Letdown after loss

A mixed week

I’ve been through the highs of winning NCAA championships and the lows of losing before the Final Four. I’ll take the highs anytime. I’ve noticed that when we lose earlier, like we did this year, there’s a kind of angst that clouds the week after. It’s not like everyone walks around saying “Poor us, isn’t it horrible.” It’s more that people aren’t quite themselves, and no one can say exactly why. That’s the kind of week it was, but every week has its ups and downs.

Anyway, there were some real pluses.

  • Fascinating discussion about big data with Chancellor Thorp and some of UNC-Chapel Hill’s leaders—using, managing, interpreting big data are becoming a way of life
  • Wonderful alumni event in Atlanta hosted by Gregory Strayhorn, PhD, MD, MPH (from Carolina!)—great to connect with our fabulous alumni in Atlanta—so impressive to hear what people have accomplished and how fond they are of the SPH
  • Meeting of advisory group for America’s Health Rankings which we support—using data to create very informative state-by-state summaries that provide rankings overall and in various key domains (e.g. obesity and smoking) with the thesis that states and regions can use data for self-improvement. Anna Schenck, PhD, from UNC-Chapel Hill, did an excellent job as chair. Reed Tuckson, MD, executive vice president and chief of medical affairs, UnitedHealth Group, is the institutional impetus and charismatic figure behind the rankings and impresses me each time we interact with his razor sharp strategic focus. Someone made the comment that it’s easier to talk about bad health rankings than good ones, because there’s a clear message that comes with bad ones: we need to act. It’s not always clear how we improve when we’re doing pretty well.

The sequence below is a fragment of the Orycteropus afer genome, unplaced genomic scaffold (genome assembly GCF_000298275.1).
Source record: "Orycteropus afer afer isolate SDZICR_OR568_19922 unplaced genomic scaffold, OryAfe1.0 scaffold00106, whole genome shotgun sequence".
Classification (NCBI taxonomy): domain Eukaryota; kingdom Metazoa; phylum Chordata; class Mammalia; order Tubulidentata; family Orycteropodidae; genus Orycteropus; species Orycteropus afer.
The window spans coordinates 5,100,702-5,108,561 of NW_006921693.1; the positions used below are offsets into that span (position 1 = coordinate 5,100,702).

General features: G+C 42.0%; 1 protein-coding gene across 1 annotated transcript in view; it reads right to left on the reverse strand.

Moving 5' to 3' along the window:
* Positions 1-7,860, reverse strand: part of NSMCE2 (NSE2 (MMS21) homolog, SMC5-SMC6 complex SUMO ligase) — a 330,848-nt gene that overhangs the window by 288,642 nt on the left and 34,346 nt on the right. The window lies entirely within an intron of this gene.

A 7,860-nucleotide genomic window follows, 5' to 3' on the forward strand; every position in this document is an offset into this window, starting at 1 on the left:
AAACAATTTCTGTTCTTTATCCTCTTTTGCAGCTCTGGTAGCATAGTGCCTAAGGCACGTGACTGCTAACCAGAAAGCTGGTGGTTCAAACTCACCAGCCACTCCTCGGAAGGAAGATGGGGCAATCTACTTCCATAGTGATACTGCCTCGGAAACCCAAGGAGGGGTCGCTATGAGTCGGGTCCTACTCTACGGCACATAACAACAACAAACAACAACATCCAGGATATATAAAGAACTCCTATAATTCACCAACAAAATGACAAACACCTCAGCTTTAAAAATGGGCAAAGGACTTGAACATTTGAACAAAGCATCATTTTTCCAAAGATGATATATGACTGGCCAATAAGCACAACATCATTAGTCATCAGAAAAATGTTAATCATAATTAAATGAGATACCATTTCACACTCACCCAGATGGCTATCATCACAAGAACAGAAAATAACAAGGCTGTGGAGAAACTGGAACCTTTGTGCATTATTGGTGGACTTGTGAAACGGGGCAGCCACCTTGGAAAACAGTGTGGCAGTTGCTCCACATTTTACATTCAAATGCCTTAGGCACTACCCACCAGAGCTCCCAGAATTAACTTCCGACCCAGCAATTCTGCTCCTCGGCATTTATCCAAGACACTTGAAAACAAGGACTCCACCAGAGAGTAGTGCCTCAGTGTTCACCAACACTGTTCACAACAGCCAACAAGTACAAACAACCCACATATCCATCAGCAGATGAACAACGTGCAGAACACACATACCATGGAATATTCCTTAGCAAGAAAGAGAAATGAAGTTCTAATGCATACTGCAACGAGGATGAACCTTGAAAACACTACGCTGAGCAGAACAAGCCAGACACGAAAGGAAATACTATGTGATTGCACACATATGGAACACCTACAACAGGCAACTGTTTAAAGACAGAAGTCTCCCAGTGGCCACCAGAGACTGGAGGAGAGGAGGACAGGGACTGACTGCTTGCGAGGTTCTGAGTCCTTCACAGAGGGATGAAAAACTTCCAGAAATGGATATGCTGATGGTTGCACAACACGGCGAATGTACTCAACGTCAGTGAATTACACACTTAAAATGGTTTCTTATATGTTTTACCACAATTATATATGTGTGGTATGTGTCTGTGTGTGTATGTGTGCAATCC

This week—Joe DeSimone, PhD, at the SPH

Joseph M. DeSimone, PhD

I’m really looking forward to Joe DeSimone’s seminar, Innovations in Public Health: Micro Particles Macro Impact Tuesday night at 5:30pm in the SPH Blue Cross and Blue Shield of North Carolina Foundation Auditorium. Joseph M. DeSimone, PhD, Chancellor’s Eminent Professor of chemistry at UNC-Chapel Hill and William R. Kenan, Jr. Distinguished Professor of chemical engineering, NC State, is one of the smartest people on the planet. But what I really like about him and admire so much, beyond his creative productivity, is his strong belief that the university must be relevant to society. Joe has said: “You can do all the innovating you want in the laboratory, but if you can’t get it out of the university walls, you do no one any good.” That statement really applies to public health.

We’d love to have you come to the School Tuesday night at 5:30 pm to hear Dr. DeSimone. You won’t be disappointed.

Happy Monday.

Barbara

 

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